## Calculus 10th Edition

$3x+y+2=0$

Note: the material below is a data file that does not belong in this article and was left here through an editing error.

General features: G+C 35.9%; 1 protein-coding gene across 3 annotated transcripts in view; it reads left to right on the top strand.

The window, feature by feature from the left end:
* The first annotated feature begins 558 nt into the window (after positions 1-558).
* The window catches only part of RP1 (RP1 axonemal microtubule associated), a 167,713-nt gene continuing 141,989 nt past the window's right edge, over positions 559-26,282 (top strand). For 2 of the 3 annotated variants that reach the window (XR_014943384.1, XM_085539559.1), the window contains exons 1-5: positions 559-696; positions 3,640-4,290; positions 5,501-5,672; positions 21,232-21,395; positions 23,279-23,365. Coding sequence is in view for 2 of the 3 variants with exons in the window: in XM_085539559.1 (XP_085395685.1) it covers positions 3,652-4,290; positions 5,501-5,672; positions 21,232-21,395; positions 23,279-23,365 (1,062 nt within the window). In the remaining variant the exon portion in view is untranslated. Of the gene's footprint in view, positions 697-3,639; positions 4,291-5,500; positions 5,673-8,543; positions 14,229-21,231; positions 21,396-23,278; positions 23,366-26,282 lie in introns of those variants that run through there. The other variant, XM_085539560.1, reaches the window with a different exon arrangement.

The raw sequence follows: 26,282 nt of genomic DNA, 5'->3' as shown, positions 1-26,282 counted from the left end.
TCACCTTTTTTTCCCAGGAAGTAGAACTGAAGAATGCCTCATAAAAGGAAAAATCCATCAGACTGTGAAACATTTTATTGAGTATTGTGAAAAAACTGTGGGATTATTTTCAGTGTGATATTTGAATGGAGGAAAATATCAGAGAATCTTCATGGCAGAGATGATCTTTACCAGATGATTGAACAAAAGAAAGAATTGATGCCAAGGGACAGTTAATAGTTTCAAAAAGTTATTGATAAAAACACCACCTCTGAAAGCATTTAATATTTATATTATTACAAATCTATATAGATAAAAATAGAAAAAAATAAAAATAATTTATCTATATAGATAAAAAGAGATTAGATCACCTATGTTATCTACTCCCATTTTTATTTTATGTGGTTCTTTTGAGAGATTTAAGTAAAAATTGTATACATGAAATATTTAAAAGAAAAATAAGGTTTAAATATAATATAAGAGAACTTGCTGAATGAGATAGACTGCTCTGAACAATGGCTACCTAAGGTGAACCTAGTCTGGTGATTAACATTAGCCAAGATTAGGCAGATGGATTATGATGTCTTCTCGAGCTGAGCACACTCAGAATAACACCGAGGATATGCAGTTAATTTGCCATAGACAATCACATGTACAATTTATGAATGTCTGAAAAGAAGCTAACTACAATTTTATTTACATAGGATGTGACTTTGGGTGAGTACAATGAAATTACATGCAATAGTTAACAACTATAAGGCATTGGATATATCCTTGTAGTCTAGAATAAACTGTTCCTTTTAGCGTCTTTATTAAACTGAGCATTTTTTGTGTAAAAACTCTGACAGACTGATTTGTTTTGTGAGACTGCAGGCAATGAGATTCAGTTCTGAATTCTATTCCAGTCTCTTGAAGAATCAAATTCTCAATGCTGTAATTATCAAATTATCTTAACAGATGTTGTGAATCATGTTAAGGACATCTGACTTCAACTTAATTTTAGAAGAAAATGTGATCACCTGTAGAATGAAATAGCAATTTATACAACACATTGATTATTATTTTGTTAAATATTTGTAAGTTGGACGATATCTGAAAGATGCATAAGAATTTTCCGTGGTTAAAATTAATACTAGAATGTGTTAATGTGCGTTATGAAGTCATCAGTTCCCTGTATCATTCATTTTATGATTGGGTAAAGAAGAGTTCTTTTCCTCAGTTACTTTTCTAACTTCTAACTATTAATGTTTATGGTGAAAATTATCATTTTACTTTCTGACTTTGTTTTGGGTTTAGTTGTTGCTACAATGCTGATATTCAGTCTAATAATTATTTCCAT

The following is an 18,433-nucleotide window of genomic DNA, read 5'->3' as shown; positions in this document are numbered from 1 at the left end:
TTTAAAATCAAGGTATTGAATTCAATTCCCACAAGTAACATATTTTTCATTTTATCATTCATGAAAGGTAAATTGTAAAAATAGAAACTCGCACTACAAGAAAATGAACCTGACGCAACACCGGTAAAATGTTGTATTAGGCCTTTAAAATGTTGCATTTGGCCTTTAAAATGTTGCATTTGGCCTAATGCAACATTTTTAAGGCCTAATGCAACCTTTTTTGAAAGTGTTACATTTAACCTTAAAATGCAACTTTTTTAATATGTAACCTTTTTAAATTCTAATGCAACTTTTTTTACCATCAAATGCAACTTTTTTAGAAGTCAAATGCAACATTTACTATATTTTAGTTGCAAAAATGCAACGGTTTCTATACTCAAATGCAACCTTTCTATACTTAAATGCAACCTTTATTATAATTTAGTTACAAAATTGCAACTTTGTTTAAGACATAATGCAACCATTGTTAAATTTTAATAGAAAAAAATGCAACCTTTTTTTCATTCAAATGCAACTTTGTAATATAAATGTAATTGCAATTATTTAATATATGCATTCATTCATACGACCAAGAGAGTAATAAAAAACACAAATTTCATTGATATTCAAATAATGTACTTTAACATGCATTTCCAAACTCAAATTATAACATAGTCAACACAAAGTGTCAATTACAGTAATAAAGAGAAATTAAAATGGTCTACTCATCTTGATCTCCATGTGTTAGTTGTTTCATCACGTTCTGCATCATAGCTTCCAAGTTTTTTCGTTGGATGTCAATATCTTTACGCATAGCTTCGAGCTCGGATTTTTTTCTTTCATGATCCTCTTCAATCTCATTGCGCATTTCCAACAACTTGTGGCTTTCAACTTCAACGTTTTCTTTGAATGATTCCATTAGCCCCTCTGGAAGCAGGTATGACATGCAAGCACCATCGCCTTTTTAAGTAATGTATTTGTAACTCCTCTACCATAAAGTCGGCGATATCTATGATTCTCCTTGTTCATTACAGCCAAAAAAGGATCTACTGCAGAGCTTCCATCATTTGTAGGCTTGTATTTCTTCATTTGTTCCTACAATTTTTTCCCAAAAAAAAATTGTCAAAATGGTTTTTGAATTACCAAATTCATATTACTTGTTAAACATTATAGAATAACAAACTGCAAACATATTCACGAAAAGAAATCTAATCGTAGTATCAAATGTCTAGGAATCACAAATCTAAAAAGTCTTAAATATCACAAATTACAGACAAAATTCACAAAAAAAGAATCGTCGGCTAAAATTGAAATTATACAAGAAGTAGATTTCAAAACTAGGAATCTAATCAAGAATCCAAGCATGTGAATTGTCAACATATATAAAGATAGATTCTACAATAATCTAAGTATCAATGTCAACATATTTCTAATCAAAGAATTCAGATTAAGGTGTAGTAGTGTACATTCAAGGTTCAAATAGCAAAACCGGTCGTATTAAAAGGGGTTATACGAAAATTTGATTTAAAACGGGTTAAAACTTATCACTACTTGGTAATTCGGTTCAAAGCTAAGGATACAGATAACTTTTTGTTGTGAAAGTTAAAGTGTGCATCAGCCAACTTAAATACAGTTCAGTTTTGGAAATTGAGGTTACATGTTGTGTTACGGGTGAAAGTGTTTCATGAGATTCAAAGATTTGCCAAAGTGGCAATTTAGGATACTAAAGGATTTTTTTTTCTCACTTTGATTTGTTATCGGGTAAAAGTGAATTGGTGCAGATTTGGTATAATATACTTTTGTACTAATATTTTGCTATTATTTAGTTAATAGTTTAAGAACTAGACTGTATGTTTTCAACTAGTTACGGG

$x$-intercept: $(-\frac{2}{3},0)$ $;$ $y$-intercept: $(0,-2)$ The line with intercepts $(a,0)$ and $(0,b)$ has the equation $\dfrac{x}{a}+\dfrac{y}{b}=1$ In this case, $a=-\dfrac{2}{3}$ and $b=-2$. Substitute them into the equation: $\dfrac{x}{\Big(-\dfrac{2}{3}\Big)}+\dfrac{y}{-2}=1$ Simplify: $-\dfrac{3}{2}x-\dfrac{1}{2}y=1$ Multiply the whole equation by $-2$: $-2\Big(-\dfrac{3}{2}x-\dfrac{1}{2}y=1\Big)$ $3x+y=-2$ Take all terms to the left side to represent the equation in general form: $3x+y+2=0$